I posted back in July that I thought France would be next after Italy in the contagion breakdown because of its macroeconomic metrics. High levels of public and private debt, a long running negative trade balance and current account deficit, stalling industrial production, GDP and employment along with significant banking sector exposure to the periphery all add up to a fairly risky predicament. This is certainly not a country that could take on a strict austerity regime without causing itself some significant short-to-medium term economic damage because it is obvious from the metrics that the private sector has been borrowing from both the external and government sectors for a long period of time.
I have mentioned a few times over the last 6 months that I have been surprised that a rating agency hasn’t already downgraded the country due to what appears to be an unsustainable economic model for a country inside the Eurozone, where there is obvious political and authoritative separation between the national government and the central bank.
Over the last month or so we have also seen Nicolas Sarkozy join Angela Merkel in building a new European economic treaty based on the premise of near-balanced government budgets. That being the case, France is almost guaranteed to under-perform over the next few years and, given its weak starting position, I would suggest there is significant downside economic risk for the nation. Even if I am being a little bearish on those risks, this certainly isn’t a country that I believe deserves the highest marks you can get for credit default risk. When stacked up against a country like Finland or Germany it doesn’t really make much sense. The CDS markets appear to agree, with Indonesia, a BB+ rated country, outperforming France on 5yr CDS.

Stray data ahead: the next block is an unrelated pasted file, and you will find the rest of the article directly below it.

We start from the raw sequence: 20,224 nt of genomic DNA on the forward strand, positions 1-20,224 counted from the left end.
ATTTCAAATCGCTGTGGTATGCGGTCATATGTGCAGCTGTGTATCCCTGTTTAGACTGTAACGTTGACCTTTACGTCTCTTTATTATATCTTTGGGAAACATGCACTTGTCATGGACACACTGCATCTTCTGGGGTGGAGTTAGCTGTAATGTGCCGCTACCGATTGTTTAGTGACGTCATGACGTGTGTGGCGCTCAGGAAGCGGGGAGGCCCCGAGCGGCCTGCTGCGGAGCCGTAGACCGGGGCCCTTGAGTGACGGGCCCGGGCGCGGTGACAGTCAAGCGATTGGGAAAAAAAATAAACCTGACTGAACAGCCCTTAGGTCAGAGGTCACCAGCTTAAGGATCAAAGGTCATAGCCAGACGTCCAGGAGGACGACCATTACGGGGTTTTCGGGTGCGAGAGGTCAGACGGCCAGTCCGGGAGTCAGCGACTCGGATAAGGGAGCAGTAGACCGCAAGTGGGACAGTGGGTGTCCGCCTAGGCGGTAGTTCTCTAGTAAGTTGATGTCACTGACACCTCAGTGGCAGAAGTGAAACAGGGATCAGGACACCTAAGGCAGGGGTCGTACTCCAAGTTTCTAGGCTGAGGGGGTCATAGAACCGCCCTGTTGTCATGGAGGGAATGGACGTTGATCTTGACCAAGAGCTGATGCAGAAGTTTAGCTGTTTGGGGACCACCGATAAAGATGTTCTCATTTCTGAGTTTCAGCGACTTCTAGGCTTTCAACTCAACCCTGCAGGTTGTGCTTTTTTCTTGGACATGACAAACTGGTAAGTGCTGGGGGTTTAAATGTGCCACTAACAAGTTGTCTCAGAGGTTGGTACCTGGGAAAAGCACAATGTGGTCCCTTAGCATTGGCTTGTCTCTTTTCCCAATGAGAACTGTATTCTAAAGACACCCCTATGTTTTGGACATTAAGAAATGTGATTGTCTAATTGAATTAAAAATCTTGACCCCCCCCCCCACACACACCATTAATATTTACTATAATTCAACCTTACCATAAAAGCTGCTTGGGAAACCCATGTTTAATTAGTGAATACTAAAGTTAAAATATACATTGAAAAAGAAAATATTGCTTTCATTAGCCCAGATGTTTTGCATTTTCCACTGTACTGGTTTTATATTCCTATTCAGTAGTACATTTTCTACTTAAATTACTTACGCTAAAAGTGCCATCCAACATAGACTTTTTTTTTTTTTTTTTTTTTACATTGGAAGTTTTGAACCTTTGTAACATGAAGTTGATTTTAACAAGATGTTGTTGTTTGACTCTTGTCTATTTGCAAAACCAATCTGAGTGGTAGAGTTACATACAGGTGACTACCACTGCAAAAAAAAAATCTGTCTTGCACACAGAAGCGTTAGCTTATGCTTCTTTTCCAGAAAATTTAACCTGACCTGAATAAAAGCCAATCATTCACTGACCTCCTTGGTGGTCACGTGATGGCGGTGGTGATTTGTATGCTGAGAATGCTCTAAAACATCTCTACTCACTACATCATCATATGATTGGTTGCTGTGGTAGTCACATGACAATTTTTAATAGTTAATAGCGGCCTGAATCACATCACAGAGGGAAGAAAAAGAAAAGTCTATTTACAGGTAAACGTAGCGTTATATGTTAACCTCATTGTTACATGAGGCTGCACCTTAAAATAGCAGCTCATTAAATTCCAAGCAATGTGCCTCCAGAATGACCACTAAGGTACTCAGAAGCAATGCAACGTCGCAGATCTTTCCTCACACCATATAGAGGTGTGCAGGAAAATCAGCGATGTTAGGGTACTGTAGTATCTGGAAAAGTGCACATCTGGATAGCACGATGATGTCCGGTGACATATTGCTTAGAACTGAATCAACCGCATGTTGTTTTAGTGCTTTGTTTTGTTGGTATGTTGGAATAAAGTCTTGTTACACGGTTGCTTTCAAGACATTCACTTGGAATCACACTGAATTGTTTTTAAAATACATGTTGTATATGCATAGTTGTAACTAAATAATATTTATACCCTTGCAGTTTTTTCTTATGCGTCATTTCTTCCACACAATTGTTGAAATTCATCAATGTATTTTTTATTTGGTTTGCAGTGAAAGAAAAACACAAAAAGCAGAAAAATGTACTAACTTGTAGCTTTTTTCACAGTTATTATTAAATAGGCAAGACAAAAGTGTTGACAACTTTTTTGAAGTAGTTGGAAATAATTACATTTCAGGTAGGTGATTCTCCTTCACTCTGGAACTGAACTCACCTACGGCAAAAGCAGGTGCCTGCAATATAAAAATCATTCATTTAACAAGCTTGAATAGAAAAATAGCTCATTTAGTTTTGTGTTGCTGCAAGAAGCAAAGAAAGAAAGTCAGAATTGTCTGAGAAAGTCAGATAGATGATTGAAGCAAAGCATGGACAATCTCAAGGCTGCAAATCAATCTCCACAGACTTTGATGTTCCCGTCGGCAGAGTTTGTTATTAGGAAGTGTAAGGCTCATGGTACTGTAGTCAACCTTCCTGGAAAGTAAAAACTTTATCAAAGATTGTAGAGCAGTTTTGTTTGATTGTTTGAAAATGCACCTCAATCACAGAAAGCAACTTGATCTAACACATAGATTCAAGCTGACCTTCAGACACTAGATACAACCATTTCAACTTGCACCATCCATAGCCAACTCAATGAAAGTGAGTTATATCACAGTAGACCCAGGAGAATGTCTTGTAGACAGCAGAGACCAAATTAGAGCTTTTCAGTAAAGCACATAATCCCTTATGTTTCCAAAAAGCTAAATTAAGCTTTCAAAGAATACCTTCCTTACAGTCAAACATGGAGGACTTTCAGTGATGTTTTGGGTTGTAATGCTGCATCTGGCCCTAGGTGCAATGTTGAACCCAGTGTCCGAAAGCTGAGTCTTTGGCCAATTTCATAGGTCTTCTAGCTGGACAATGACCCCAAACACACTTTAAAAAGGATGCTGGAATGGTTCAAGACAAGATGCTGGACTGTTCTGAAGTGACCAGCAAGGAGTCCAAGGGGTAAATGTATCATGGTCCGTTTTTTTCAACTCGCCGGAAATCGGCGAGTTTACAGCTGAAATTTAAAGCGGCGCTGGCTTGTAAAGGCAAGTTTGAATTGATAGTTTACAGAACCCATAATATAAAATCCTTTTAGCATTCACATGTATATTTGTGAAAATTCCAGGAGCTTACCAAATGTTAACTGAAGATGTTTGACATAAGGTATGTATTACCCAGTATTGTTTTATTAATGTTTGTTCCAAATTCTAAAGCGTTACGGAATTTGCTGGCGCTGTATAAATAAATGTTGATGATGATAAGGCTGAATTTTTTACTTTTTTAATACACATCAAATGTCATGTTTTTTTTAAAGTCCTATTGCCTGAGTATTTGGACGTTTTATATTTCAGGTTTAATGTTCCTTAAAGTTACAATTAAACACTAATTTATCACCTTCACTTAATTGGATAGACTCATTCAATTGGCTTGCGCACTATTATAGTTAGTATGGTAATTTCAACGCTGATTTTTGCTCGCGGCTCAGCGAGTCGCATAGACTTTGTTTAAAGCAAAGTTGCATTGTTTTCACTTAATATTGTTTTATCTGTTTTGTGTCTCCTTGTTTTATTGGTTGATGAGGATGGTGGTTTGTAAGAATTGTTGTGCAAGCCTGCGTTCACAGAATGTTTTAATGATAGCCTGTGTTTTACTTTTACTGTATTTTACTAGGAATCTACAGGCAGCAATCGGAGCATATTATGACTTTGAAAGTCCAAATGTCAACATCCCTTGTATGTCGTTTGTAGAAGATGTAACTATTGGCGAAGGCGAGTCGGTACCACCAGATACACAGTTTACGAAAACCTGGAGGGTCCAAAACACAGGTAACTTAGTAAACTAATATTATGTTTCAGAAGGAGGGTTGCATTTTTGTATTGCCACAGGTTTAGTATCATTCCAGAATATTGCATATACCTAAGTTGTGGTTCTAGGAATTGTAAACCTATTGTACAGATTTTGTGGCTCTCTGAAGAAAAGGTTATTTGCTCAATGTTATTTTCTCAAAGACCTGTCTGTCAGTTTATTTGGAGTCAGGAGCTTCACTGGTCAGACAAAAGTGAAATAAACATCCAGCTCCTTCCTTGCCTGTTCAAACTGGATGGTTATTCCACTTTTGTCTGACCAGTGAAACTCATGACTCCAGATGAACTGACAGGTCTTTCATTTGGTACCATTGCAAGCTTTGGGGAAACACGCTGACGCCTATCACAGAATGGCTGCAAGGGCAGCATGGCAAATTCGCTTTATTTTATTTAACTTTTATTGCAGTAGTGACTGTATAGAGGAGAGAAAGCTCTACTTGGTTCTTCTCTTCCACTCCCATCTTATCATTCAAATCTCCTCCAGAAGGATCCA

So with all that in mind I have been on the lookout for news that France was about to lose its top rating for some time. Not only because I have expected it to occur, but also because of the considerable flow-on effects this downgrade would trigger:
The European Financial Stability Facility may lose its top credit rating if any of the bailout fund’s six guarantors face a downgrade from AAA, Standard & Poor’s said.
“We could lower the long-term credit rating on EFSF by one or two notches if we were to lower the AAA sovereign ratings, which are currently on creditwatch, on one or more of EFSF’s guarantor members,” S&P said in a statement today.
At the same time, the ratings company said it “could affirm the AAA ratings on EFSF and its issues if we affirm the rating on all six of EFSF’s guarantor members currently rated AAA.” Germany, France, the Netherlands, Finland, Austria and Luxembourg are the top-rated nations backing the rescue fund.
Last night the markets appear to have been spooked by statements by Sarkozy’s finance minister, which backed up the president’s own comments from a day earlier and appeared to be softening up the citizens of France for a coming downgrade:
For France to lose its triple-A debt rating would be bad news but “not a cataclysm”, Foreign Minister Alain Juppe says, amid rumours a downgrade is imminent.
Since the weekend, French officials have been preparing the ground for a ratings agency to decide that the nation’s public finances no longer merit a perfect debt rating, a result once seen as a disaster.
“It wouldn’t be good news, but it wouldn’t be a cataclysm either,” Juppe told the financial daily Les Echos, in an interview conducted on Tuesday.
S&P appear to have rebuked the rumour for now, but I think it is fairly clear from these statements that the French government are expecting the worst. Given France’s economic circumstances, as I described above, so am I.
In other news, the Hungarian foreign currency home loan debacle is flaring up again, the Greek PSI+ is looking shakey , Italy paid a high price of its latest 5 yr offerings and finally, Merkel seems to be extending an olive branch to David Cameron.